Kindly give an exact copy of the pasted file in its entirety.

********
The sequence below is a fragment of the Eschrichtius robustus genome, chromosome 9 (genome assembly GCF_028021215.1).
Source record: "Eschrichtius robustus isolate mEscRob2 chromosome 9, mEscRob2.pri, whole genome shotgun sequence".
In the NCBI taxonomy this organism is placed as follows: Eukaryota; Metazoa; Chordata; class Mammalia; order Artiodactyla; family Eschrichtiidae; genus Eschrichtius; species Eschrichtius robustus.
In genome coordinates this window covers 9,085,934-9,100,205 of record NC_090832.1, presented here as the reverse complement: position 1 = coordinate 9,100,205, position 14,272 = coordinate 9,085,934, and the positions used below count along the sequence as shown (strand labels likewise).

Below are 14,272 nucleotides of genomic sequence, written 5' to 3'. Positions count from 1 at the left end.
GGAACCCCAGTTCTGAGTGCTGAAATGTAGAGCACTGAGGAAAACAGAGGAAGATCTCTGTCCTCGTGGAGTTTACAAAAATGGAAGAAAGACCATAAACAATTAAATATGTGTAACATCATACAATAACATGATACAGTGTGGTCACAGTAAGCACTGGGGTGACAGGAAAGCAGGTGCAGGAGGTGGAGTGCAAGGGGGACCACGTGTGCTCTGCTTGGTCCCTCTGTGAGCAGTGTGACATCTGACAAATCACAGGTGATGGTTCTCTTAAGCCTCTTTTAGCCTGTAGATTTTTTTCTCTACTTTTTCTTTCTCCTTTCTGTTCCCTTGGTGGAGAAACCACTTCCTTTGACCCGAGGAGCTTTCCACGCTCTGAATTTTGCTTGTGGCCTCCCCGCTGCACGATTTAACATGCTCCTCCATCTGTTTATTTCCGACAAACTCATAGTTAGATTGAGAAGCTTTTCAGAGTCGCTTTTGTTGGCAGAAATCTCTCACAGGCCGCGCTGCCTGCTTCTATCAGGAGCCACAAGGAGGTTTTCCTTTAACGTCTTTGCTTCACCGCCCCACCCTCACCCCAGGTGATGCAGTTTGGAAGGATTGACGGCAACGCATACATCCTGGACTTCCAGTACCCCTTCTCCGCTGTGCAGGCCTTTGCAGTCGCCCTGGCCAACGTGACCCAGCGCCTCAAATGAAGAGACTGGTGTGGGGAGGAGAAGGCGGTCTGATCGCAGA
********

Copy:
The sequence below is a fragment of the Eschrichtius robustus genome, chromosome 9 (genome assembly GCF_028021215.1).
Source record: "Eschrichtius robustus isolate mEscRob2 chromosome 9, mEscRob2.pri, whole genome shotgun sequence".
In the NCBI taxonomy this organism is placed as follows: Eukaryota; Metazoa; Chordata; class Mammalia; order Artiodactyla; family Eschrichtiidae; genus Eschrichtius; species Eschrichtius robustus.
In genome coordinates this window covers 9,085,934-9,100,205 of record NC_090832.1, presented here as the reverse complement: position 1 = coordinate 9,100,205, position 14,272 = coordinate 9,085,934, and the positions used below count along the sequence as shown (strand labels likewise).

Below are 14,272 nucleotides of genomic sequence, written 5' to 3'. Positions count from 1 at the left end.
GGAACCCCAGTTCTGAGTGCTGAAATGTAGAGCACTGAGGAAAACAGAGGAAGATCTCTGTCCTCGTGGAGTTTACAAAAATGGAAGAAAGACCATAAACAATTAAATATGTGTAACATCATACAATAACATGATACAGTGTGGTCACAGTAAGCACTGGGGTGACAGGAAAGCAGGTGCAGGAGGTGGAGTGCAAGGGGGACCACGTGTGCTCTGCTTGGTCCCTCTGTGAGCAGTGTGACATCTGACAAATCACAGGTGATGGTTCTCTTAAGCCTCTTTTAGCCTGTAGATTTTTTTCTCTACTTTTTCTTTCTCCTTTCTGTTCCCTTGGTGGAGAAACCACTTCCTTTGACCCGAGGAGCTTTCCACGCTCTGAATTTTGCTTGTGGCCTCCCCGCTGCACGATTTAACATGCTCCTCCATCTGTTTATTTCCGACAAACTCATAGTTAGATTGAGAAGCTTTTCAGAGTCGCTTTTGTTGGCAGAAATCTCTCACAGGCCGCGCTGCCTGCTTCTATCAGGAGCCACAAGGAGGTTTTCCTTTAACGTCTTTGCTTCACCGCCCCACCCTCACCCCAGGTGATGCAGTTTGGAAGGATTGACGGCAACGCATACATCCTGGACTTCCAGTACCCCTTCTCCGCTGTGCAGGCCTTTGCAGTCGCCCTGGCCAACGTGACCCAGCGCCTCAAATGAAGAGACTGGTGTGGGGAGGAGAAGGCGGTCTGATCGCAGA